Discovery of cellular processes which regulate heart's energy supply

May 09, 2007

The heart needs a steady supply of energy to function properly. MUHC researcher Dr. Vincent Gigure's and his colleagues recently identified several genetic programs which work together to ensure this energy is available. Dr. Gigure's findings, published in the May 2007 issue of Cell Metabolism, may suggest new approaches to the management of some forms of heart disease.

"The heart is a pump," says Dr. Gigure's. "It needs energy, and it gets this from different fuels found in the body "glucose or fatty acids" depending on availability. We've identified two new receptors that control the whole setup. This is very exciting."

Dr. Gigure's and his fellow researchers discovered that two closely related nuclear receptors known as ERRa and g play an essential role in coordinating the expression of a set of proteins that the heart requires to produce the energy it needs to pump effectively.

"Nuclear receptors receive signals from different parts of the body," explains Dr. Gigure's. "These signals "tell" the cell what action to take by controlling which genetic program will be turned on or off in the cell. Because the ERRa and g receptors are so important to heart function, drugs that influence their activity might offer a novel approach to managing diseases of the heart muscle."

The receptors identified by Dr. Gigure's and his colleagues had already been linked to the activity of cellular power plants called mitochondria. However, their exact role in supplying energy to the heart muscle had not previously been understood.

Using powerful genomic tools, researchers discovered that the ERRa and g receptors play a key role in regulating the genes which guide the complex biological processes fuelling the heart. Because of this, the two receptors are essential to heart function.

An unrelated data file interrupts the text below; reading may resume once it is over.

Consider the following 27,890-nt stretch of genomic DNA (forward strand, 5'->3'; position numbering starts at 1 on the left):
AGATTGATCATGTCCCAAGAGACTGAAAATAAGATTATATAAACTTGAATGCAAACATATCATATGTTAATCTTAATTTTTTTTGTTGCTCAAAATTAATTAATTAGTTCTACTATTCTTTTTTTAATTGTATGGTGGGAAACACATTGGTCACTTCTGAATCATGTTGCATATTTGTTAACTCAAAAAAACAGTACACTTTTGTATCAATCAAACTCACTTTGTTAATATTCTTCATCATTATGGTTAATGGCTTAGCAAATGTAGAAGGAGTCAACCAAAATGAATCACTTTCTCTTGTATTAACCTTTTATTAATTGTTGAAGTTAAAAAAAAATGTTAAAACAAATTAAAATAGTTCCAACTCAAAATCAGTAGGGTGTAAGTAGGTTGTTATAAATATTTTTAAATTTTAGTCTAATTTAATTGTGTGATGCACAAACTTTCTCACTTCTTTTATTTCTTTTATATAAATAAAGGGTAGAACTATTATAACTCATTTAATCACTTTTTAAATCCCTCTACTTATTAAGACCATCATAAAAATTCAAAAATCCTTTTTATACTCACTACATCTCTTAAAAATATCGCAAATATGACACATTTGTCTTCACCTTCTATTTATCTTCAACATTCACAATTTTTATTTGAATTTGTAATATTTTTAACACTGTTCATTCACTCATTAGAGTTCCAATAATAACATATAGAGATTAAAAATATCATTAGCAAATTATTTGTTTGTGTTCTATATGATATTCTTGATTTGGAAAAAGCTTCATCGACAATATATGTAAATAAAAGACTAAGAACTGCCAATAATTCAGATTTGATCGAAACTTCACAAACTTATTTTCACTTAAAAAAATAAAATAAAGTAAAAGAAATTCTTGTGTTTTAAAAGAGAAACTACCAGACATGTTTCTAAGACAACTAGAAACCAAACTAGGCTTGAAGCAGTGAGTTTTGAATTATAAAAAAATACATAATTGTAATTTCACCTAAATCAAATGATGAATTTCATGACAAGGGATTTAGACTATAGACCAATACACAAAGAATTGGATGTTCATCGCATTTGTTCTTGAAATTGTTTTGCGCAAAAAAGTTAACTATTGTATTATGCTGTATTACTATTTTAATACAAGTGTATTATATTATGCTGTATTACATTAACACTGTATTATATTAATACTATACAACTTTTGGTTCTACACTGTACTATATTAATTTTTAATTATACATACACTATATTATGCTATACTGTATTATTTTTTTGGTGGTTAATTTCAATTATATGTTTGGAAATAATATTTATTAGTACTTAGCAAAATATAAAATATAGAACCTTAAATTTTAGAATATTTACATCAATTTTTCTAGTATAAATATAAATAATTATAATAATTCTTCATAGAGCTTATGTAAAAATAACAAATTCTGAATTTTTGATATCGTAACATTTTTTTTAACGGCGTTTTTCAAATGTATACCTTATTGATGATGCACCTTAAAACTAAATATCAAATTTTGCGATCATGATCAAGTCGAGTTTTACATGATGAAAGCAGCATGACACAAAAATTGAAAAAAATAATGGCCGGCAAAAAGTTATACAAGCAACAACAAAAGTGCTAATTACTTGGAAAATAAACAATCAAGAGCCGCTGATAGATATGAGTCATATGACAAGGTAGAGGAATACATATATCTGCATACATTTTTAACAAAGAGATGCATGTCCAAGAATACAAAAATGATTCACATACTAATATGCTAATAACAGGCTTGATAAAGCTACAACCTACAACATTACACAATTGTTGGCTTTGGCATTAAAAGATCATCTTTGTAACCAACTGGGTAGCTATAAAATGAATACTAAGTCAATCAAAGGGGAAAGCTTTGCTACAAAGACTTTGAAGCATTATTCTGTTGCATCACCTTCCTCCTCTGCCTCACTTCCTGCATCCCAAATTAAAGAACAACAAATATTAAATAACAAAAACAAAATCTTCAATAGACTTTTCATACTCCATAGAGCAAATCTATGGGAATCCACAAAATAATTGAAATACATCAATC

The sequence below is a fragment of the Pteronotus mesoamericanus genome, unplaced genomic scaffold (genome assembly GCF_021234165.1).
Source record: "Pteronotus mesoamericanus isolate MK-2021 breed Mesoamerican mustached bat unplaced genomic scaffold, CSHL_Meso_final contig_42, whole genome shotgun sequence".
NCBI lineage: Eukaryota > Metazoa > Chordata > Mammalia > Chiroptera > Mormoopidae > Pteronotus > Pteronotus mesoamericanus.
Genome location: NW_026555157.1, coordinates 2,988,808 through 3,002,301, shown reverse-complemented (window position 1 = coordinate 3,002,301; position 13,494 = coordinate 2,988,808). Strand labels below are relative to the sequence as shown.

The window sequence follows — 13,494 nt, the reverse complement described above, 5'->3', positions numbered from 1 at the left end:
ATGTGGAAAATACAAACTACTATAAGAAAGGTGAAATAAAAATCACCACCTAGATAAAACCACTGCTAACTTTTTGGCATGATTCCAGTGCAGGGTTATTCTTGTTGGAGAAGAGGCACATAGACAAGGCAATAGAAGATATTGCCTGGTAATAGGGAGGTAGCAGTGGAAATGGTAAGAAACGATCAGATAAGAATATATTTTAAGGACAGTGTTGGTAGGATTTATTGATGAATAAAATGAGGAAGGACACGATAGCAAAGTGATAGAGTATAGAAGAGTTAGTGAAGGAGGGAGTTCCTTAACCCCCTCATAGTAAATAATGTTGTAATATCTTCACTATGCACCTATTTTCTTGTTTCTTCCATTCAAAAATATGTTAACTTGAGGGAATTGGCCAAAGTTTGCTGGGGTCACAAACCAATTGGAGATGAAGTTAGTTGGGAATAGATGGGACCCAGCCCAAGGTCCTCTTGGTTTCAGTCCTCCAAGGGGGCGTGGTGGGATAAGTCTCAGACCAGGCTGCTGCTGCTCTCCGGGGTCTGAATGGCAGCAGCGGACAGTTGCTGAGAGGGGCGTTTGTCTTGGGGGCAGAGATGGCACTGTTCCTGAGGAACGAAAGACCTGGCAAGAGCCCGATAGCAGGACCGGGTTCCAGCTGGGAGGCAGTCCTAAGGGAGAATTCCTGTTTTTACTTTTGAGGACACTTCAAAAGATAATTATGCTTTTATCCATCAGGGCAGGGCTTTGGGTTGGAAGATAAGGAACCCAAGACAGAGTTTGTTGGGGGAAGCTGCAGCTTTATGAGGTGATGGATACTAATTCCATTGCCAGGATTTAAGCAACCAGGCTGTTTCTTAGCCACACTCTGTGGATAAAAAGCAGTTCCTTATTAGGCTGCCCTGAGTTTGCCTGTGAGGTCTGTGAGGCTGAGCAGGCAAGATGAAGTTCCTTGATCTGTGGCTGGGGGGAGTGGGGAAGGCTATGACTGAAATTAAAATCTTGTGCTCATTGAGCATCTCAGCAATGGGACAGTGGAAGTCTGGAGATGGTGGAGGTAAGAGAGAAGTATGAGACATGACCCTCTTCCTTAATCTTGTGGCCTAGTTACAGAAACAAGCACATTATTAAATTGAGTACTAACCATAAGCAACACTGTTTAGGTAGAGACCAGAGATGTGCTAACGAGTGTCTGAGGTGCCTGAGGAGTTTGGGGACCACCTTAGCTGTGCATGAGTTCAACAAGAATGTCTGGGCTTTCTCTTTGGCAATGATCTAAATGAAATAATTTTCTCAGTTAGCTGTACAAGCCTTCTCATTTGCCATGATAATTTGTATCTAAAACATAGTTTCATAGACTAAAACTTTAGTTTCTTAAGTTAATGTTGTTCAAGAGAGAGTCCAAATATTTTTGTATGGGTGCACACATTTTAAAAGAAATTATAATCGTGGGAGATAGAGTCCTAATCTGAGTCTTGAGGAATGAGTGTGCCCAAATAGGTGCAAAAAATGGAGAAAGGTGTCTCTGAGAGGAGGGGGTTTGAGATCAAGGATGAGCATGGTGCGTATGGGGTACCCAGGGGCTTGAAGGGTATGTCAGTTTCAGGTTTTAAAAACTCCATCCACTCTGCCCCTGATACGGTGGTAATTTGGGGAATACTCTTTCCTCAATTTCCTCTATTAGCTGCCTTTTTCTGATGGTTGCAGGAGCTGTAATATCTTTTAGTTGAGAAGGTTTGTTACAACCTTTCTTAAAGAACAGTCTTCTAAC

"The receptors control some 400 genes, and probably more," Dr. Gigure's says. "These genes regulate well-defined energy pathways. Several have also been linked to disorders which affect the heart's pumping power. This discovery was "the cherry on the sundae" for us."

If it can be shown that the activity of these two ERR receptors can be safely modulated in the human heart, drugs targeting these receptors may hold promise for novel heart therapies. "There are not many ways to prevent heart failure, but molecules that act on these receptors might be one," says Dr. Gigure's.

Source: McGill University

Explore further: Scientists pioneer microscopy technique that yields fresh data on muscular dystrophy

add to favorites email to friend print save as pdf

Related Stories

Tiny biomolecular tweezers studying force effect of cells

Apr 03, 2014

A new type of biomolecular tweezers could help researchers study how mechanical forces affect the biochemical activity of cells and proteins. The devices—too small to see without a microscope—use opposing ...

Shedding light on chemistry with a biological twist

Mar 15, 2013

(Phys.org) —Many of life's processes rely on light to trigger a chemical change. Photosynthesis, vision, the movement of light-seeking or light-avoiding bacteria, for instance, all exploit photochemistry. ...

Recommended for you

Connection found between birth size and brain disorders

21 hours ago

(Medical Xpress)—A trio of researchers has found what appears to be a clear connection between birth size and weight, and the two brain disorders, autism and schizophrenia. In their paper published in Proceedings of ...

A novel therapy for sepsis?

Sep 16, 2014

A University of Tokyo research group has discovered that pentatraxin 3 (PTX3), a protein that helps the innate immune system target invaders such as bacteria and viruses, can reduce mortality of mice suffering ...

User comments : 0